OPINION — This letter is in regard to an article that appeared in Cedar City News on Aug. 18 regarding a vandalized sign in Cedar City. I grew up in that neighborhood where Coal Creek, the mountains and open fields were my pastimes. Today, the open fields are city parks and the vandalized sign is literally “a sign of the times” we live in.
We all have freedom of speech, and the owner of this sign used six words not including you or vote. He did use the word “We,” a pronoun used to refer to himself and one or more other people considered together. Looking at the sign, knowing the meaning of the word, “we,” I wonder if the owner is referring to he and his wife, who just celebrated their 64th wedding anniversary?
Personally, I don’t see a political sign, I see a work of art, handmade, hand-painted, by a professional sign-painter whose skill pool dwindles daily. The artist is in his golden years, probably 81, the canvas is plywood, the color palette utilizes only four colors with four styles of font. His signature is the unique single stroke lettering technique shown in brown. I’ve seen his signature on signs all over Utah, into Colorado and Nevada, to include the vintage “Chinese Garden” sign from Cedar now located in The Neon Museum in Las Vegas. Yes, this artist gets around.
This sign has been vandalized six previous times with profanity and vulgar words, the most recent vandalism led to an on-duty police officer temporarily taking down the sign in the early morning hours. The owner of the sign totally repainted the entire sign, revamped the wording and posted the sign back on his fence on his private property, and yes he does own both sides of the fence. Actually, I’m surprised he didn’t put up a billboard on his property, for those of us who lived in Southern Utah between 1970-1990 remember the giant “Welcome to Cedar City” and “Welcome to St. George” billboards built from the ground up by this artisan and sign-painter.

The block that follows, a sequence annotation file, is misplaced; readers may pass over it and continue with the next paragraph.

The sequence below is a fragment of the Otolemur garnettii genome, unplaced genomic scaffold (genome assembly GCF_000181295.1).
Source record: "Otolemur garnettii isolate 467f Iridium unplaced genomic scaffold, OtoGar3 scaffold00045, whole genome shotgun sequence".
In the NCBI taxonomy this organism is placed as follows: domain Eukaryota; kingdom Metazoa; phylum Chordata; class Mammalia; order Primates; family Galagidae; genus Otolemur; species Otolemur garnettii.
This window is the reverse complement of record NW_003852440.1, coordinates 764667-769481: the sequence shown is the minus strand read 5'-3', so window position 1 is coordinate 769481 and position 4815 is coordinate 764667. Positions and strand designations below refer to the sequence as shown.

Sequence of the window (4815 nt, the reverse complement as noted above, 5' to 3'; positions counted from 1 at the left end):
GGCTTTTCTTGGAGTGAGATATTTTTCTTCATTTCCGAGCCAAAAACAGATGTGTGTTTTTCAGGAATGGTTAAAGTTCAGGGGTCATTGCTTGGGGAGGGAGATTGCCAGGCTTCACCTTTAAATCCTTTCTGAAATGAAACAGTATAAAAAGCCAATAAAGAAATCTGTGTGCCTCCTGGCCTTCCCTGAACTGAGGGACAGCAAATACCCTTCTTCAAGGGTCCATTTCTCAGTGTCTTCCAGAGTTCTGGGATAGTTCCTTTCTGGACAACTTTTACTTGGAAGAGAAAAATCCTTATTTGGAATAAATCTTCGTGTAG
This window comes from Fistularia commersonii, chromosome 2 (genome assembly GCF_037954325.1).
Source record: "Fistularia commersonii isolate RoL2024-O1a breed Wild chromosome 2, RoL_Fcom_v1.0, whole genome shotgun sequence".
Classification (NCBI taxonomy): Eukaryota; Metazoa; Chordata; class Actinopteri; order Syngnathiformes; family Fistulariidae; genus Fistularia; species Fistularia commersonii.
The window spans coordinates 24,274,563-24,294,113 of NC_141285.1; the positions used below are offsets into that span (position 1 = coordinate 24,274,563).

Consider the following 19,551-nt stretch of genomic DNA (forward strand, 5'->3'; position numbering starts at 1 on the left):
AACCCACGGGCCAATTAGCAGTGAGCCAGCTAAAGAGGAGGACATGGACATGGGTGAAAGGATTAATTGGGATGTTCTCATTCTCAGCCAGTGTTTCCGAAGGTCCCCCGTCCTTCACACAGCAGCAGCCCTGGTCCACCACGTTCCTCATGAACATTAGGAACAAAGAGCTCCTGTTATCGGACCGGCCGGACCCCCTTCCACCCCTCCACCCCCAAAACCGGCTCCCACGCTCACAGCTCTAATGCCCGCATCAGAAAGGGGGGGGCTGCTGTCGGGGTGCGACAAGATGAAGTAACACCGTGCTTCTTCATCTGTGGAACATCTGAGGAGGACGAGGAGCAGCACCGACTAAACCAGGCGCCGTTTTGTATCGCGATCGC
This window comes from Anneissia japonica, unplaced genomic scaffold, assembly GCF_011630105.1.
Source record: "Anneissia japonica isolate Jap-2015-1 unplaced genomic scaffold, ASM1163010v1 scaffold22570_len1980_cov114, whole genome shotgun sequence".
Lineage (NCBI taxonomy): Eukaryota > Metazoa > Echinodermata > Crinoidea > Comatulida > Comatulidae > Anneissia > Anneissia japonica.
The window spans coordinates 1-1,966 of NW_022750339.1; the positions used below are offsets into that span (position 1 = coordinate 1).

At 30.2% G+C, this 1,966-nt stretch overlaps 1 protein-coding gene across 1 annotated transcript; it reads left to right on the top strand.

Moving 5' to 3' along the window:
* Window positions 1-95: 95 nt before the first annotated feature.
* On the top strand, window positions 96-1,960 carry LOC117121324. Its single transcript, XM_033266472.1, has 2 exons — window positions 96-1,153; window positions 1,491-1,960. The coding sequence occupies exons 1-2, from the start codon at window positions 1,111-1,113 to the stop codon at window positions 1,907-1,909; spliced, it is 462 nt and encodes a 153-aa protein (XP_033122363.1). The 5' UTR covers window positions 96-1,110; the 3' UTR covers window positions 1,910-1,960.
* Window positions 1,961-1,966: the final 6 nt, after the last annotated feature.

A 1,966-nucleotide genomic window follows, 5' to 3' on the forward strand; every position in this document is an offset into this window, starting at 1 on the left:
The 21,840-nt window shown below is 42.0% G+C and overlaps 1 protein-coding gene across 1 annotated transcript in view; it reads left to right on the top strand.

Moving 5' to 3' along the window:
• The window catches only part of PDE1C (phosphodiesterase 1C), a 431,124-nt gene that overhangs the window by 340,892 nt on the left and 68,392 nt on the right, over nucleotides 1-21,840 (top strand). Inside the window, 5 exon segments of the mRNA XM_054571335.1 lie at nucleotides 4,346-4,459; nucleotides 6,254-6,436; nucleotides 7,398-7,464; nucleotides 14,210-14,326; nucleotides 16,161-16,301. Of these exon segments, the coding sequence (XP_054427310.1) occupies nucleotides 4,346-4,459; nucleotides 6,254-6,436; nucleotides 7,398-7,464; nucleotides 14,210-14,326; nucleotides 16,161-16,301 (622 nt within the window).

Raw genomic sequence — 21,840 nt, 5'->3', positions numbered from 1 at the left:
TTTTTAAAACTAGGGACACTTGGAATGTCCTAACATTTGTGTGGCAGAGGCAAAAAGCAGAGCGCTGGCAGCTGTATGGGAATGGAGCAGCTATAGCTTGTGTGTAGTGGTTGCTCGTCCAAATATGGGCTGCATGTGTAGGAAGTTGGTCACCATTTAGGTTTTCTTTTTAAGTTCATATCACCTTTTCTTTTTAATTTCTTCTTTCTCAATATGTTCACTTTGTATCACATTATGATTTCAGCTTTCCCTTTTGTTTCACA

I would like to thank the Cedar City Police Department and the entire neighborhood who wrote down license plates, vehicle descriptions, took surveillance video and photos, called 911 and informed the authorities regarding the vandalized sign. To the people who believe these actions are entrapment, they are not; I believe it’s karma.
I’ve always loved growing up on this side of town and I’m proud of this community and for standing up for what is right and for having lawful good character. And to the vandals, ask your parents if you can post a sign on their property, purchase the materials and create your own work of art, pick your canvas out of wood, tin, plastic or vinyl, use your own color palette, and choose your words wisely. And if you don’t know an artist, I do — that artist is my dad.
Submitted by TONJA WIDICK-WEAVER, Rockwood, Tennessee.
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